The rationale of two top drug companies entering into collaborative arrangements is obvious – the realization that pooling of all resources together is the best way of delivering effective Covid related solutions to the society at the shortest possible time. The good news is, pharma has already taken the first step in this direction, even when some of them are competitors, in several areas – moving away from their competition driven business models, as of now.

Once strange bedfellows – now partners:

The article published in the Bloomberg Law on June 05, 2020 very aptly observed: ‘The race to address the pandemic has brought together strange bedfellows as big-name companies’ partner with their rivals.’ The Scientist also wrote on July 13, 2020: ‘The urgent need for tests and therapeutics has brought companies together and pushed researchers to work at breakneck speeds.’

One can find this happening on the  ground now, as some major pharma and biotech companies, including Eli Lilly, Novartis, Gilead, and AstraZeneca, formed a group called COVID R&D to share resources and expertise to try to accelerate the development of effective therapies and vaccines for COVID-19. Besides, Roche Holding AG and Gilead Sciences Inc. have teamed up on trials for a drug combination to treat Covid-19.

There are several instances of such collaboration also in the Covid vaccine area. For example, GlaxoSmithKline plc struck a deal with Sanofi to produce 1 billion doses of a coronavirus vaccine booster. Besides, Pfizer from the US and BioNTech from Germany are joining hands to co-develop and distribute a potential Coronavirus vaccine, aimed at preventing COVID-19 infection.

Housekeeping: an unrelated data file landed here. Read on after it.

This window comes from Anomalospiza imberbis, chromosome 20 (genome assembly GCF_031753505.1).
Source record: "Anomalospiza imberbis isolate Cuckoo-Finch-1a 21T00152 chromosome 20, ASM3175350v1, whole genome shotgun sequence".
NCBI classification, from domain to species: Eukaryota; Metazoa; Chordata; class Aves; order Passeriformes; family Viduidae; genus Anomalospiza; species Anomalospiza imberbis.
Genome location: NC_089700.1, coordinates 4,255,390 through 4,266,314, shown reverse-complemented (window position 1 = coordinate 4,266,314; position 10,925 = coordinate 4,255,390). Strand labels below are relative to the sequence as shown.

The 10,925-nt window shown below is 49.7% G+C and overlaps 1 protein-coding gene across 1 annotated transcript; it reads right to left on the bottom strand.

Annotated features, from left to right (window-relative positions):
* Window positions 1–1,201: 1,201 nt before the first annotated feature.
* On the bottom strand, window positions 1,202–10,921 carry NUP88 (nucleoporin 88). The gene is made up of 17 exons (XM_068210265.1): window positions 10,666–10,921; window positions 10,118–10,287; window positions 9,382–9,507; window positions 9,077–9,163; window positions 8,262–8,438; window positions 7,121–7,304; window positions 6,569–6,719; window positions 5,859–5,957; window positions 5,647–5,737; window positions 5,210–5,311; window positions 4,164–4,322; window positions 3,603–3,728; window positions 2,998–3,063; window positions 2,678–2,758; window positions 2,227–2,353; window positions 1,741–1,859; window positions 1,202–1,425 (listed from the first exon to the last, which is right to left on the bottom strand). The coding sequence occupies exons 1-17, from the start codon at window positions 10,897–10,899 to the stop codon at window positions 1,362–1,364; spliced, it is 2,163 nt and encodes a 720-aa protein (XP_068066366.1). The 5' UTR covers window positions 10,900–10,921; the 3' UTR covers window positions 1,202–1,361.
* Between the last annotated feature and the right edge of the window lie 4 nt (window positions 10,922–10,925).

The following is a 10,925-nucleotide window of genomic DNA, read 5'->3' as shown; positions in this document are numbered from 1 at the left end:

It’s a reality today that Covid-19 has brought not just the strange bedfellows within pharma and biotech companies together. Academia and governments have also moved on to the same collaborative platforms, to save people from a deadly and super contagious infection, in the shortest possible time. We have witnessed this

in India, as well. For example, the Council of Scientific and Industrial Research (CSIR) and Aurobindo Pharma Limited have also announced a collaboration to develop vaccines to protect against SARS-CoV-2 or COVID-19.

The rationale and some possible issues: 

Each of these players is bringing some expertise and intellectual property to the table. “As they work together, they’re going to create more, so you have the ‘yours,’ the ‘mine,’ and the ‘ours’ of collaboration,” as the Bloomberg Law points out. That said, any collaboration of such nature and scale will have its own share of legal issues, such as, patents, trademarks, trade secrets, revenue sharing models, and more.